Born In Israel And Deported To South Sudan: Documenting Exile

Yotam Gidron documents the children deported from Israel to South Sudan.

Photo: Yotam Gidron

Yotam Gidron is an Israel-based photographer and law student. He shares with us his long-term documentation of Israel's South Sudanese population and their multiple exiles. See his photos below.


Shortly after South Sudan’s July 2011 independence, the Israeli government decided to deport the entire South Sudanese community living in Israel. Between June and August more than a thousand South Sudanese were sent from Tel-Aviv to Juba. Many of them were children who, born in Israel or Egypt, had never been to Sudan before. Many of the adults who were sent away had not been to Sudan since they were children themselves.

Going back after often decades in exile, returnees found themselves starting a new life from scratch. Several people, including children, died during the first months after the deportation, mainly as a result of lack of access to health services.

Three years later many of those sent to South Sudan from Israel are living in exile again: some left shortly after arriving in the country as they were not able to sustain themselves with no family or relatives in their new home. Many more fled as a result of the civil war that erupted in December 2013 and displaced more than 2 million people.

Hundreds of the returnees from Israel have made their way to Uganda, where some of the children go to boarding school as part of a project initiated by an Israeli NGO. Others have also left for Kenya, Ethiopia and Egypt.

By the time of their eviction from Israel I had known some of these South Sudanese families for two years already. These photos did not begin as “a project.” I was a friend with a camera documenting their lives in Israel. This turned into the documentation of their deportation, their integration in South Sudan and, most recently, their return to exile.

We are used to representations of South Sudan from a humanitarian perspective, in which stories of individuals represent or exemplify emergencies and disasters. From this point of view, people’s lives often seem to consist of nothing but the hardships they endure, and in the face of which they are presented as having little or no agency at all.

While it is clearly important to cover the war in South Sudan and its destructive consequences, this should not obscure the fact that in the shadow of these, life also goes on. South Sudan’s independence, just like its descent into civil war, are present in the background of my photographs, as they had an impact on the life of each and every one of the individuals photographed. However, by focusing on the daily, the photographs primarily wish to examine notions of home, exile, childhood and identity, all in relation to Africa's newest country.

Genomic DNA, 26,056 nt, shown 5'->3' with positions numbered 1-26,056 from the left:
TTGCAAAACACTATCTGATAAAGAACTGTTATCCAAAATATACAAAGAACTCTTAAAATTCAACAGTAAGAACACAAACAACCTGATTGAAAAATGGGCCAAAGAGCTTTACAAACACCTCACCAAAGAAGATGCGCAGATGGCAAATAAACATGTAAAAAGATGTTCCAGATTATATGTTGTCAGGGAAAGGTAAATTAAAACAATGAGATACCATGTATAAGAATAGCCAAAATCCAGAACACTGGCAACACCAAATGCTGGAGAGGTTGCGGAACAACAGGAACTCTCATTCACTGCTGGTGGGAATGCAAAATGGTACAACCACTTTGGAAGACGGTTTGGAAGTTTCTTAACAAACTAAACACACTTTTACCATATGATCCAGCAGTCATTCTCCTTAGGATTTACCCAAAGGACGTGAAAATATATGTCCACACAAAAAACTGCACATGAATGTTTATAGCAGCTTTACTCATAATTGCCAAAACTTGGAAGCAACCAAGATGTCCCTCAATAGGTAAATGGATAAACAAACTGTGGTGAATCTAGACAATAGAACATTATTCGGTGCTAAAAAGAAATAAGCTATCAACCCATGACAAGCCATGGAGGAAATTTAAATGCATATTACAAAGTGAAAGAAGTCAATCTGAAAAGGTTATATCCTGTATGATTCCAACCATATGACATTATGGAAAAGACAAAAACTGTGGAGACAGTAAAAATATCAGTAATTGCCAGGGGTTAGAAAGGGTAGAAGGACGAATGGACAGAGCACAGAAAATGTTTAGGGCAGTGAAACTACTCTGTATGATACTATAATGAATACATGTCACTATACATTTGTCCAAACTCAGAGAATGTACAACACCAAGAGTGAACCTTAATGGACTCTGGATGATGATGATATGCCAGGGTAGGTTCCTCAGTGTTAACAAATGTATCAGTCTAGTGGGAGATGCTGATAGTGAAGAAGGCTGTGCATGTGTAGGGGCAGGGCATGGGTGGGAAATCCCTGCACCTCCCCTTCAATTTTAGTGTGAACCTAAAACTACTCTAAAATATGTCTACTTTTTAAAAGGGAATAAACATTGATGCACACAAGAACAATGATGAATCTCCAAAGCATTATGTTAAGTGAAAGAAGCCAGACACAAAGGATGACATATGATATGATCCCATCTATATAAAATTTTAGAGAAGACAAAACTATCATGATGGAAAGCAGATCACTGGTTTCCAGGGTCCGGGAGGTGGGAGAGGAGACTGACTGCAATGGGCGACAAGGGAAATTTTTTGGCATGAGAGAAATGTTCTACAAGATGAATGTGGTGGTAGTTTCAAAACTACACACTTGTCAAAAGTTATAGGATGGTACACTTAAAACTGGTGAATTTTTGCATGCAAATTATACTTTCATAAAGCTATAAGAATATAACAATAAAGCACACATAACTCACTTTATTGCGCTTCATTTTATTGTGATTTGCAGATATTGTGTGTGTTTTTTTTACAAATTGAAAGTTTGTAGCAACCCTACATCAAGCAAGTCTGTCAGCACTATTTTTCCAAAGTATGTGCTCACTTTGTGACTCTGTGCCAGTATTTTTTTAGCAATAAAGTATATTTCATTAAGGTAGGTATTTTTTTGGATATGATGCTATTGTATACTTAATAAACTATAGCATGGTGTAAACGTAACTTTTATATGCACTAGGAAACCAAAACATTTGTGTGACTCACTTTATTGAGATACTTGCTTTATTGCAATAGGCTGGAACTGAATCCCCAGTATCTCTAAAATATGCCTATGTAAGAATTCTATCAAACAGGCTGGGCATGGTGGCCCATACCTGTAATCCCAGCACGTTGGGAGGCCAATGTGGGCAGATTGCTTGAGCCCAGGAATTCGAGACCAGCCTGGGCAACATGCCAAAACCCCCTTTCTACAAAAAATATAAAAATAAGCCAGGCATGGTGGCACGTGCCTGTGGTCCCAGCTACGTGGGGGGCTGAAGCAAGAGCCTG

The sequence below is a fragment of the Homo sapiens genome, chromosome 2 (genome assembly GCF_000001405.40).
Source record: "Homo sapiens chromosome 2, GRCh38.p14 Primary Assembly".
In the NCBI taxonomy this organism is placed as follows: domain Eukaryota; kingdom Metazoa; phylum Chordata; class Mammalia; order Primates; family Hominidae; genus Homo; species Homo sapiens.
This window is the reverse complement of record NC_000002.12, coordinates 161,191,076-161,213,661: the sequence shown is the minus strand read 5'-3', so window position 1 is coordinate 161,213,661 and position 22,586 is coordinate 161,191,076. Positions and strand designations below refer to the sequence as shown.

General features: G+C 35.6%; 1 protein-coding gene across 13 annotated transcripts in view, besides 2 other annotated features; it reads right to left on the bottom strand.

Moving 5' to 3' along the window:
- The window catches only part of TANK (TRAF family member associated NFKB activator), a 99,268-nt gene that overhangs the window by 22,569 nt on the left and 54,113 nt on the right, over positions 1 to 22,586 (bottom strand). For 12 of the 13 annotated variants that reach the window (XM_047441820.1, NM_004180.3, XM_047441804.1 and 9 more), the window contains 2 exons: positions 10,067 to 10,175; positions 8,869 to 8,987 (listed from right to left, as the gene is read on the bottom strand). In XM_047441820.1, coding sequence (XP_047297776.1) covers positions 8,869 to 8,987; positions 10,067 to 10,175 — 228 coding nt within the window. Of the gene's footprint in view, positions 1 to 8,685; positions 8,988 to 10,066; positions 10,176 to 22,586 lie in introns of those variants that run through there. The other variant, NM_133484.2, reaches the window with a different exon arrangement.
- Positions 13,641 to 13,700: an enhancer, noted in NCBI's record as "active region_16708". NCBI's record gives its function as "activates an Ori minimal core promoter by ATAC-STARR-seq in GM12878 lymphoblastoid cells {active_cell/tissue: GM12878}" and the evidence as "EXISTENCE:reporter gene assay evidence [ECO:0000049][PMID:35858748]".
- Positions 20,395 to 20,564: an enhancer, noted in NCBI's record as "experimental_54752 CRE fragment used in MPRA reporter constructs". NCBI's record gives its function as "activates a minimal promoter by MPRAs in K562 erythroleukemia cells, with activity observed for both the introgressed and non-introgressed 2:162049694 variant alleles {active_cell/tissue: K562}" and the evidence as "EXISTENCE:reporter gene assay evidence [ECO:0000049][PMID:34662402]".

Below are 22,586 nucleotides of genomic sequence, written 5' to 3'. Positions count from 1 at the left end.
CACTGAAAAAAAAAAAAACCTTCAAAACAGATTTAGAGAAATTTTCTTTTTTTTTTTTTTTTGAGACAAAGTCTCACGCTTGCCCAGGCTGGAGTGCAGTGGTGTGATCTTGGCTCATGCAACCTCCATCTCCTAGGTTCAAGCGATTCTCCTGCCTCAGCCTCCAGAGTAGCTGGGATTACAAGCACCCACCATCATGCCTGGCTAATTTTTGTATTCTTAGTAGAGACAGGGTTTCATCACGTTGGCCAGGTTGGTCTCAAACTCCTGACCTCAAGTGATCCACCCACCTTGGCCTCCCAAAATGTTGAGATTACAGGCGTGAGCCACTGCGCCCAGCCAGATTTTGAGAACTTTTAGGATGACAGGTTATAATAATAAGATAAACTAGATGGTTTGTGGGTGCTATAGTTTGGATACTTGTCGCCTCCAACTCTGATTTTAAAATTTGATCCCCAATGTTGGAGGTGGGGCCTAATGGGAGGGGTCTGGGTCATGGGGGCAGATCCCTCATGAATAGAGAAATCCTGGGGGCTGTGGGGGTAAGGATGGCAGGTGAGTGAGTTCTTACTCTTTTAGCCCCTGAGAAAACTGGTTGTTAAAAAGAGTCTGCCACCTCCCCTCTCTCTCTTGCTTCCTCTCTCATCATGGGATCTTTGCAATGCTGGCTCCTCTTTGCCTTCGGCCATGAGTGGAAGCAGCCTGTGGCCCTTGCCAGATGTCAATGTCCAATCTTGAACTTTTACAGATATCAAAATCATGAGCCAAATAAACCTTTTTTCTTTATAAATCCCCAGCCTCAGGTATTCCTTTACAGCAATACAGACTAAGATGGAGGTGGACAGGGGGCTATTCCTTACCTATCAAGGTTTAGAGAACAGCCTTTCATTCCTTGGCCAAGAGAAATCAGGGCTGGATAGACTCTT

Mary at her house in Hatikva neighborhood, south Tel-Aviv (November 2011).

Wakbil in a Spiderman costume during his school’s celebrations of the Jewish holiday of Purim (Tel-Aviv, March 2012).

An unregulated kindergarten for foreign children that some South Sudanese children used to attend (Tel Aviv, December 2011).

Masu resting in a bus station near Levinsky Park in south Tel Aviv (February 2012). Many refugees and foreign workers live in south Tel Aviv and Levinsky Park is frequented by children of these communities.

Edison being interviewed at Tel Aviv central bus station upon being deported from Israel, (June 2012). The government titled the deportation scheme “Operation Returning Home”.

A girl on a bus in Tel Aviv central bus station, on her way to the airport to be deported, (July 2012). The girl was held in prison with her family prior to her deportation as her family initially refused to leave the country “voluntarily”.

A plane taking off from Juba airport, seen from the house of a family that was deported from Israel in Mangaten neighborhood (August 2013). In the beginning of the civil war the neighborhood witnessed intense violence, the family’s house was looted and they fled to Uganda.

The Musa family, returnees from Israel, with relatives in Juba (August 2012).

A woman who was deported from Israel working in a hotel in Juba (August 2013).

Masu singing the South Sudanese anthem, as taught in his school, outside his family’s house in Juba (August 2013).

Franco, Masu’s father, selling bread in a small bakery he started in a village south of Juba shortly after arriving in South Sudan from Israel (Gumbo, August 2012).